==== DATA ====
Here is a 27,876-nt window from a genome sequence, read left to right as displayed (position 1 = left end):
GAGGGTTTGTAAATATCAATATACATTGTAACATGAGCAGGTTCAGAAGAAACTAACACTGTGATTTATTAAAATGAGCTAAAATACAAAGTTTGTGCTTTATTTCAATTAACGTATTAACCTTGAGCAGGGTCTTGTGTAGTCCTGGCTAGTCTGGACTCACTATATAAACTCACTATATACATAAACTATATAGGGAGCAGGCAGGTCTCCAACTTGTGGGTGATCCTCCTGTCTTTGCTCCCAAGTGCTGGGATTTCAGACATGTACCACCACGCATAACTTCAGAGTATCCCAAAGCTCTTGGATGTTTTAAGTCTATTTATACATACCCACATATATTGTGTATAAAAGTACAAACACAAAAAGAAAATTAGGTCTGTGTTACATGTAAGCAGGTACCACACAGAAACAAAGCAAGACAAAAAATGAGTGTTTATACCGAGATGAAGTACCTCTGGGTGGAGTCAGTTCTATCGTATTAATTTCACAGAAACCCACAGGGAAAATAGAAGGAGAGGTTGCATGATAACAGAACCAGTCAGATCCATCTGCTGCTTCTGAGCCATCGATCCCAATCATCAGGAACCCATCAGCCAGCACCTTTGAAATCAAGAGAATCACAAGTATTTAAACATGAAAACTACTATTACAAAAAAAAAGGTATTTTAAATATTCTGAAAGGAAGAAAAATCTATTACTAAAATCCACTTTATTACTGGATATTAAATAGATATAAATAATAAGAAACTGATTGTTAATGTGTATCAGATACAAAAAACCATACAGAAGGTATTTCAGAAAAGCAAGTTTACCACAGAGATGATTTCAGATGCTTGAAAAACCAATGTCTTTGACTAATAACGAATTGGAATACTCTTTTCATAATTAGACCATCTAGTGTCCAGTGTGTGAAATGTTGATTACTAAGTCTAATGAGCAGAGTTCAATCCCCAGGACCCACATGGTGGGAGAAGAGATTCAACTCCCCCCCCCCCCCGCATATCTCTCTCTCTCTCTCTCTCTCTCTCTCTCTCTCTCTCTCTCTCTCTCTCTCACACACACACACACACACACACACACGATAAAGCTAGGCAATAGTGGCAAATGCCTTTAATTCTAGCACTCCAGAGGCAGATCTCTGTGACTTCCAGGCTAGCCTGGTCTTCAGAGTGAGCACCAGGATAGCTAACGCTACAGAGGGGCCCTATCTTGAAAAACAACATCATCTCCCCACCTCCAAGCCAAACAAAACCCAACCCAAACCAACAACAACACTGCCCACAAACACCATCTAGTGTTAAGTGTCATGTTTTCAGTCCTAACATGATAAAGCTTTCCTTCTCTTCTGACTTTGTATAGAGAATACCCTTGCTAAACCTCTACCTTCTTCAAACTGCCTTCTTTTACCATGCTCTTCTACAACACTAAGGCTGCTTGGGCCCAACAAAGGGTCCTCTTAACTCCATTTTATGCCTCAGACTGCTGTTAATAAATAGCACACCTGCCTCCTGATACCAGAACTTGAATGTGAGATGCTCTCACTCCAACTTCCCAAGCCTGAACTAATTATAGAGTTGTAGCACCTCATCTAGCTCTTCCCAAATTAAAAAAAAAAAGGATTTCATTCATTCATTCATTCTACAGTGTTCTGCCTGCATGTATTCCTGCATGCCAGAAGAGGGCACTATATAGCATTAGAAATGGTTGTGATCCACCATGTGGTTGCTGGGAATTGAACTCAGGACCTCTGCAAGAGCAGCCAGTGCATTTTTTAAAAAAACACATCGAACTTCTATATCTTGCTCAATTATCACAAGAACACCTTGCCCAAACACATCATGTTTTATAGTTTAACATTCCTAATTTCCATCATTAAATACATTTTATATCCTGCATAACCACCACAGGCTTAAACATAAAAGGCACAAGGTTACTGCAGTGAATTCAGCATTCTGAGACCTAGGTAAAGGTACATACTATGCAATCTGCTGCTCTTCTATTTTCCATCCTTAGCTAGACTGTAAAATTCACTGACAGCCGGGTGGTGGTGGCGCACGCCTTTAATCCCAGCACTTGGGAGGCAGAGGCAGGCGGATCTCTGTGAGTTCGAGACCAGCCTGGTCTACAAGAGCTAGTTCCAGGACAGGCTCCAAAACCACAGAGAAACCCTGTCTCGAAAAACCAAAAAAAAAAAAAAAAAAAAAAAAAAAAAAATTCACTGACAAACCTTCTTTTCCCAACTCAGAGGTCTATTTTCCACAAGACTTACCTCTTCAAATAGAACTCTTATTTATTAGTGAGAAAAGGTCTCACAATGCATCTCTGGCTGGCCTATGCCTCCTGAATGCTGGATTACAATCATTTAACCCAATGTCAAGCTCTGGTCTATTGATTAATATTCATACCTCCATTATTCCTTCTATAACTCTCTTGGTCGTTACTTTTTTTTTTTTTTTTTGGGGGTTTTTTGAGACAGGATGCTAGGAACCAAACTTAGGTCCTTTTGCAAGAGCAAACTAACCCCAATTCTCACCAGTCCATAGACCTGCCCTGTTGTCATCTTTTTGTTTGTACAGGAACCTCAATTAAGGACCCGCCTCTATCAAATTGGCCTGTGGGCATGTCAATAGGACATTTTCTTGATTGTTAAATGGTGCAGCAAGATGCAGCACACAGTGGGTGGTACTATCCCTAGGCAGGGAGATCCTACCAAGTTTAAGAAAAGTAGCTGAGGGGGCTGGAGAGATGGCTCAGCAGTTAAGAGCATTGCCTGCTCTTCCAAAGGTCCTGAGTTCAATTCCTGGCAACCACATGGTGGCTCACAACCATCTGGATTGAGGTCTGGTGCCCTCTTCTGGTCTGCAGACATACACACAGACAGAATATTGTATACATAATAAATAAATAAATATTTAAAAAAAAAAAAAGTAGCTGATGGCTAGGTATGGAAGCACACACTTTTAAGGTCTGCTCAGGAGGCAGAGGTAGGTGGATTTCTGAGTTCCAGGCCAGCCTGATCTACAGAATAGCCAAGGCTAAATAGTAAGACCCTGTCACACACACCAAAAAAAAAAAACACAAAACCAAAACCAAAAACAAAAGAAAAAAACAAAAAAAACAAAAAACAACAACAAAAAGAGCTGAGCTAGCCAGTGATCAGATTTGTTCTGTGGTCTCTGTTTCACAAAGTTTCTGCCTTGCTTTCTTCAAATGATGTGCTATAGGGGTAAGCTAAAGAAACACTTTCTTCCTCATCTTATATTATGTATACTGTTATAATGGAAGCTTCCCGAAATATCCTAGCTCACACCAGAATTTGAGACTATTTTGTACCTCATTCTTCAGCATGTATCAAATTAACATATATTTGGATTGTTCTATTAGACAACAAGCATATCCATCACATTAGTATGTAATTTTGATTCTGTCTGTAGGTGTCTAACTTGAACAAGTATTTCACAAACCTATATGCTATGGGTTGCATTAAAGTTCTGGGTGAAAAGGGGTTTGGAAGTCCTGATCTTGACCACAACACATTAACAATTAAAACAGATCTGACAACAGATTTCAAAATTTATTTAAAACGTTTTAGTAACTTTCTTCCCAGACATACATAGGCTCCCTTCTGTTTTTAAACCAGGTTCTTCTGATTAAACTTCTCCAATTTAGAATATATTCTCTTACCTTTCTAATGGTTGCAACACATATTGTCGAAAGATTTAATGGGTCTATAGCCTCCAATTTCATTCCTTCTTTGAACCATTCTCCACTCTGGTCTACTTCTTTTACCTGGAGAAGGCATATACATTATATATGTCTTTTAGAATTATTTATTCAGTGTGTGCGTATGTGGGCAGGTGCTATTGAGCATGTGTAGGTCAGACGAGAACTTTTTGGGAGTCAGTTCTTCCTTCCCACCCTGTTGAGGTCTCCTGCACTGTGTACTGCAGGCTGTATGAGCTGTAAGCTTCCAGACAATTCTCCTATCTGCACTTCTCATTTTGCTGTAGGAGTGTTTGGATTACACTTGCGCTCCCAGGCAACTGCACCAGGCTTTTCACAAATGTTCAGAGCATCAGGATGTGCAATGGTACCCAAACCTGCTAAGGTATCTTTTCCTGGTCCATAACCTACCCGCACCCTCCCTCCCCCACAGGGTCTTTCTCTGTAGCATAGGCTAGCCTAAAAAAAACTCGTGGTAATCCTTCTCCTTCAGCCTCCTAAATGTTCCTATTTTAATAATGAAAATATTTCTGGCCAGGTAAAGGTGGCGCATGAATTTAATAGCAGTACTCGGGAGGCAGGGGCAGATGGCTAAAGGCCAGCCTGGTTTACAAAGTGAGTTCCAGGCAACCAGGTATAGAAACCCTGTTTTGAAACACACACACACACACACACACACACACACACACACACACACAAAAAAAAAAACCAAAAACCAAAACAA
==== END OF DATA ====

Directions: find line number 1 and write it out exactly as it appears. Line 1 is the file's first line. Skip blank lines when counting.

Here is a 27,876-nt window from a genome sequence, read left to right as displayed (position 1 = left end):